Apr. 19, 2010 Astronomers from the University of Manchester's Jodrell Bank Centre for Astrophysics and the Observatoire de la Cote d'Azur in France have used the Very Large Telescope (VLT) in Chile to discover discs of dust around aging stars.
The images were presented by Foteini (Claire) Lykou on April 14 at the RAS National Astronomy Meeting (NAM2010) in Glasgow.
"This is the first time we have ever observed in these dusty discs in such detail," said Ms Lykou.
Towards the end of its life, in around 5 billion years time, our Sun will evolve into a red giant star. The temperature near the core will rise and the outer layers will expand to form a tenuous atmosphere a few hundred times the current radius of the Sun. Dust, which forms in this cool atmosphere, along with gas, is expelled from these types of stars during the aging process and forms the raw materials for the next generations of stars and planets. As the dust flows out into space it is shaped into beautiful nebulae by mechanisms that are not yet fully understood. Dusty discs can be created as a by-product of those mechanisms. Ultimately, nuclear fusion shuts down and the core of the dead star becomes a white dwarf.
Although these dusty discs are more than a hundred thousand million kilometres across (almost a thousand times larger than the orbit of the Earth around the Sun) they lie at such large distances from us that their apparent size is tiny. The discs can only be observed using a special technique in which telescopes are combined together to act like a giant zoom lens, dramatically increasing the sharpness of view. The astronomers used the Very Large Telescope Interferometer (VLTI) at the European Southern Observatory in Chile. This combines four giant telescopes, each with an 8.2-metre mirror, to create a telescope with the sharpness of view of one with a diameter of up to 130 metres. The VLTI also has the advantage of observing in the infrared, the part of the electromagnetic spectrum where the dusty discs shine brightly.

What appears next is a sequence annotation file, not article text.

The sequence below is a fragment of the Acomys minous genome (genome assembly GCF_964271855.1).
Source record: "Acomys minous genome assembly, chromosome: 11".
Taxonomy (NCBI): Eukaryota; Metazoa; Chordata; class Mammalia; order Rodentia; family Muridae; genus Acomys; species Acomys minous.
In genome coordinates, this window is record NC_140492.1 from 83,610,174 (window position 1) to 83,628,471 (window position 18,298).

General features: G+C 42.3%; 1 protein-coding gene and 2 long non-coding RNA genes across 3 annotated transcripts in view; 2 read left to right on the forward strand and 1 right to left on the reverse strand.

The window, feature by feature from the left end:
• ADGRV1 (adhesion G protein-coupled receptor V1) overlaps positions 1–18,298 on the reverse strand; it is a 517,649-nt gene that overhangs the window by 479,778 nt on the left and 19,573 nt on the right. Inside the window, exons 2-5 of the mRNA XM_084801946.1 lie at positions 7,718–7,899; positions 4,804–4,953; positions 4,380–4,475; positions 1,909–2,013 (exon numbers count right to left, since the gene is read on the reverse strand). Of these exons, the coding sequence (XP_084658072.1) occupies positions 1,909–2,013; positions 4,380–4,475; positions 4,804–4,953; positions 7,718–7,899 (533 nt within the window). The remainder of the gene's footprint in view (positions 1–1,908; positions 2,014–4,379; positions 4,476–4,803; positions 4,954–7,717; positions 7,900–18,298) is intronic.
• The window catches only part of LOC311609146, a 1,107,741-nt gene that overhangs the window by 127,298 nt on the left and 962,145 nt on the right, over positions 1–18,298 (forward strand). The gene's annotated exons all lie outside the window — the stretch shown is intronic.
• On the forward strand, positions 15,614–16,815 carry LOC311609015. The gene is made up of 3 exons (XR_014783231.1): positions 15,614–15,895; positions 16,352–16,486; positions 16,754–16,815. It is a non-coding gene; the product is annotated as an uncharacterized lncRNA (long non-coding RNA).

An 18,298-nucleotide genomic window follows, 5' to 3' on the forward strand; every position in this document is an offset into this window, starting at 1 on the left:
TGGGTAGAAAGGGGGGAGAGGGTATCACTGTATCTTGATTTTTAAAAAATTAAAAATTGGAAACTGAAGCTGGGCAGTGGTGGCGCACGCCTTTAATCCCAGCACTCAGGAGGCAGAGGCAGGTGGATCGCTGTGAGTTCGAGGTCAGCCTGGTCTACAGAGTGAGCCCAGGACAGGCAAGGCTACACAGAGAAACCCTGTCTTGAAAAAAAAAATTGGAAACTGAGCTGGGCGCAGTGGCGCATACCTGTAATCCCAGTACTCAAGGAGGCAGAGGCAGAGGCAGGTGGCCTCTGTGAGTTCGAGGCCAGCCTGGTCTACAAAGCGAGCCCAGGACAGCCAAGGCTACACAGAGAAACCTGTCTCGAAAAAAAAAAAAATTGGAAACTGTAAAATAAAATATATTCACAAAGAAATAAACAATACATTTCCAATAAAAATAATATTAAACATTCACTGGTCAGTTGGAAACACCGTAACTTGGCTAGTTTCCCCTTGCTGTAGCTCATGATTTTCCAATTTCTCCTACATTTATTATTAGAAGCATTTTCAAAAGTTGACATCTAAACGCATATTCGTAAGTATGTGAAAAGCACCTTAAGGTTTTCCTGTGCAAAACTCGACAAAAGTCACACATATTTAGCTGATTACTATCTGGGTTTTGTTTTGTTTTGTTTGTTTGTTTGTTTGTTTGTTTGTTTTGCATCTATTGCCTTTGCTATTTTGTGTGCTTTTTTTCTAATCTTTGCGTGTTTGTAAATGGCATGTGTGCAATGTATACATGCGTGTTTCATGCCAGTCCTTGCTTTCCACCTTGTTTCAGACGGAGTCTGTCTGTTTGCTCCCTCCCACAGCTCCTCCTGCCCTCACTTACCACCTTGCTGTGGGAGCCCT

"We've discovered discs at various stages of their evolution around the central stars in several nebulae. We are not sure exactly how long these discs survive -- it could be hundreds of thousands or possibly millions of years. The images that I am presenting at NAM2010 show two discs, both at a relatively early stage of their life," said Ms Lykou.
The first disc was found in M2-9, a bipolar nebula (a gas cloud with symmetrical lobes) 4200 light-years away that has a binary stellar system in its core. Both stars, a red giant and a white dwarf, are hidden inside the disc. The dust originates from the red giant, which is 15 000 degrees Celsius and 2 500 times more luminous than the Sun. The disc has an inner radius of 2250 million kilometres and an outer radius near 135 thousand million kilometres and is composed of dust grains made out of silicon and oxygen, similar to the dust found in our Solar System.
"The disc inside M2-9 is probably less than 2000 years old, making it a teenager in terms of the lifetime of these discs. It is still evolving due to the gravitational interactions of the binary stars," said Ms Lykou.
The second disc was found in Sakurai's Object, a round nebula that lies 11,400 light-years from Earth. The star is 12 000 degrees Celsius and 10 000 times brighter than the Sun. It is composed of amorphous carbon, a type of carbon that has no crystalline structure (coal and soot have this composition) and it is growing in size.
"The disc in Sakurai's Object was created within the last 10 years, so we have the opportunity to study a newborn disc. It is expanding radially -- and rapidly -- in space. During our observation period in 2007, we saw the disc extend from 10 thousand million kilometres to 75 thousand million kilometres," said Ms Lykou.
The most probable scenario for the distant future is that the discs may be destroyed by interstellar radiation breaking down the dust grains to their individual atoms and molecules, thus replenishing and enriching the Galaxy's interstellar medium with new materials.
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